- Sharing the risk with another party or parties (including contracts and risk financing)
- Retaining the risk by informed decision
Risks, Black Swans, Chaos and Confusion – What’s a Person to do?
Recognizing risk and putting it into a context that is meaningful to your organization may be the first step in finding some focus regarding risk and risk management activities. While we have to live with the regulations and the guidance; we do not have to blankly embrace them. We can approach the risk spectrum (from identification to ranking) with a broader, and perhaps, more rational focus.
ISO 3100:2009’s first bullet point above says that we should “avoid the risk by deciding not to start or continue with the activity that gives rise to the risk”. Since this could be a risk in and of itself, creating even greater risk for deciding not to pursue “the activity that gives rise to risk” puts us in the quandary of “decision paralysis” which creates a risk. So, the issue with this guidance appears to be conservatively flawed. Wouldn’t it be better to buffer against the risk as you pursue the activity?
And, what about “Black Swan” events? As defined by Nassim Taleb, author of the book “The Black Swan: The Impact of the Highly Improbable” is:
“A black swan is a highly improbable event with three principal characteristics: it is unpredictable; it carries a massive impact; and, after the fact, we concoct an explanation that makes it appear less random, and more predictable, than it was.”
There is a general lack of knowledge when it comes to rare events with serious consequences. This is due to the rarity of the occurrence of such events. In his book, Taleb states that “the effect of a single observation, event or element plays a disproportionate role in decision-making creating estimation errors when projecting the severity of the consequences of the event. The depth of consequence and the breadth of consequence are underestimated resulting in surprise at the impact of the event.”
ISO 31000:2009, COSO and other guidance do not appear to address this issue at all. Although ISO 31000:2009 does state that: “Changing the likelihood” and “Changing the consequences” are two ways to address risk. Since a “Black Swan” is a rare event, changing the likelihood is going to be difficult due to the unpredictable nature of a “Black Swan” event. Changing the consequences is a valid goal; but this requires a continuity plan that is not incident specific, but rather focuses on a strategy that is “all hazards” based. “All Hazards” based strategies are philosophically good, however, the reality is that we do not have a clear picture of all the hazards that we face as an organization (i.e., unknown – unknowns).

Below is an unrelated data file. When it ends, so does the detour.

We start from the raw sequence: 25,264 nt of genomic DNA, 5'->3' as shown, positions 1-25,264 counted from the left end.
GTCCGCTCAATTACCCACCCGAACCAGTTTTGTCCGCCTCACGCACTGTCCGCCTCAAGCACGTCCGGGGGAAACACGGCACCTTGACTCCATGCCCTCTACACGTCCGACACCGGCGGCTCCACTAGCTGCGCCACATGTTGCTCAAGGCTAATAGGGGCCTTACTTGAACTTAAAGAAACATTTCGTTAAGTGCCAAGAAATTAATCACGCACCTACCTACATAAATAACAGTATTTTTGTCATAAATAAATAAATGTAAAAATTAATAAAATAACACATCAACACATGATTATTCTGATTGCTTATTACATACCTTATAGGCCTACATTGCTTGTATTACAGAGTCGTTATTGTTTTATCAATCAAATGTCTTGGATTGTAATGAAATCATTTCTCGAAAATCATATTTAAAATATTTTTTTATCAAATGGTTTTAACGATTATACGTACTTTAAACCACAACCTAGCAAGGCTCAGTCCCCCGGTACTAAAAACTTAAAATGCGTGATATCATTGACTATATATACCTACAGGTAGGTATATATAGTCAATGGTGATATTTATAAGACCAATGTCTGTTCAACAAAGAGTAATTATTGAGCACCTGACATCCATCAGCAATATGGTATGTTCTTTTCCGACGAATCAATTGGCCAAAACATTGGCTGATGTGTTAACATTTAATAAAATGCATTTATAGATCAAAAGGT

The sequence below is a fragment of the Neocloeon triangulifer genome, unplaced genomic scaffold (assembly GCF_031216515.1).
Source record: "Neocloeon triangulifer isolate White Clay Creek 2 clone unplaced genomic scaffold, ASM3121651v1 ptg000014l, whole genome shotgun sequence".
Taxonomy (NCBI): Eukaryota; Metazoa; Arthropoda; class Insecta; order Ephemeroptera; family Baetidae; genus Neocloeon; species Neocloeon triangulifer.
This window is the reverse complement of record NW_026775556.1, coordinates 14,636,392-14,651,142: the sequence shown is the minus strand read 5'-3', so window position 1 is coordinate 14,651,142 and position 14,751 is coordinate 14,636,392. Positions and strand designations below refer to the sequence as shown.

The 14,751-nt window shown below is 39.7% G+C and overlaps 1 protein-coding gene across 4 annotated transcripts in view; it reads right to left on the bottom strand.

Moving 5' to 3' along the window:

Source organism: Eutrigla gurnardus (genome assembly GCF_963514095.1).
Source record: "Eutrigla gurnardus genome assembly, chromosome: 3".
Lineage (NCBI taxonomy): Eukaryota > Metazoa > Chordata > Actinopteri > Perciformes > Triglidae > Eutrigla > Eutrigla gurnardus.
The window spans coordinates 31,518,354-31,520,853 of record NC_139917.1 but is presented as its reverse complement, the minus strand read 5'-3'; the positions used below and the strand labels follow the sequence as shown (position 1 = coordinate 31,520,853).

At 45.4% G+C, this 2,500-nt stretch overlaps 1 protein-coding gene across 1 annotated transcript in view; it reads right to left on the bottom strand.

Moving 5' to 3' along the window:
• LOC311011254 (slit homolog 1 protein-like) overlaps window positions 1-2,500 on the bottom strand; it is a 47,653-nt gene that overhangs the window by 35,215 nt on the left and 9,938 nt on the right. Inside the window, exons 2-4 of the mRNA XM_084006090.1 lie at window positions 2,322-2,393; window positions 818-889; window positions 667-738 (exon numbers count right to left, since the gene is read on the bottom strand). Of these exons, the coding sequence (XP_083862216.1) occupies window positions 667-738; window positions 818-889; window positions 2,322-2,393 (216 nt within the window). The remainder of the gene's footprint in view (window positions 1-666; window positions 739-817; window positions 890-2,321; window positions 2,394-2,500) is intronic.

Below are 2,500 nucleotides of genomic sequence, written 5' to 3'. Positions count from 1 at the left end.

It is therefore prudent to constantly assess the risk landscape and to be able to link apparently non related aspects to create a mosaic of risk complexity that can be addressed at multiple levels. In probability theory and mathematical physics, a random matrix (sometimes stochastic matrix) is a matrix-valued random variable—that is, a matrix some or all of whose elements are random variables.
The power of infinite random matrix theory comes from being able to systematically identify and work with non-crossing partitions (as depicted on the left). The figure on the right depicts a crossing partition which becomes important when trying to understand the higher order terms which infinite random matrix theory cannot predict. (Figure by Prof. Alan Edleman.)
It would be wise to begin to consider random matrix theory with respect to risk identification and assessment. The complexity we face today with a globalized society is that risks are shared more and more, even though we have less and less awareness of the manner in which risks are shared. A good example of this is the international supply chain system. While organizations have their own supply chain; the combination of all organizations supply chains creates an entirely different risk exposure. Just think in terms of movement in the supply chain. Shippers (air, rail, ship, overland, etc.) are all trying to maximize their resources from an efficiency perspective. This has led the shipping industry to build mega-container ships, which require different portage and logistics capabilities. Shippers are handling multiple organization’s supply chains, moving products to a wide audience of customers. While efficiency is increased, risk is also greater due to the potential for a “single point of failure” resulting in the loss of the ship and cargoes.
Risk Questions that the Board should ask?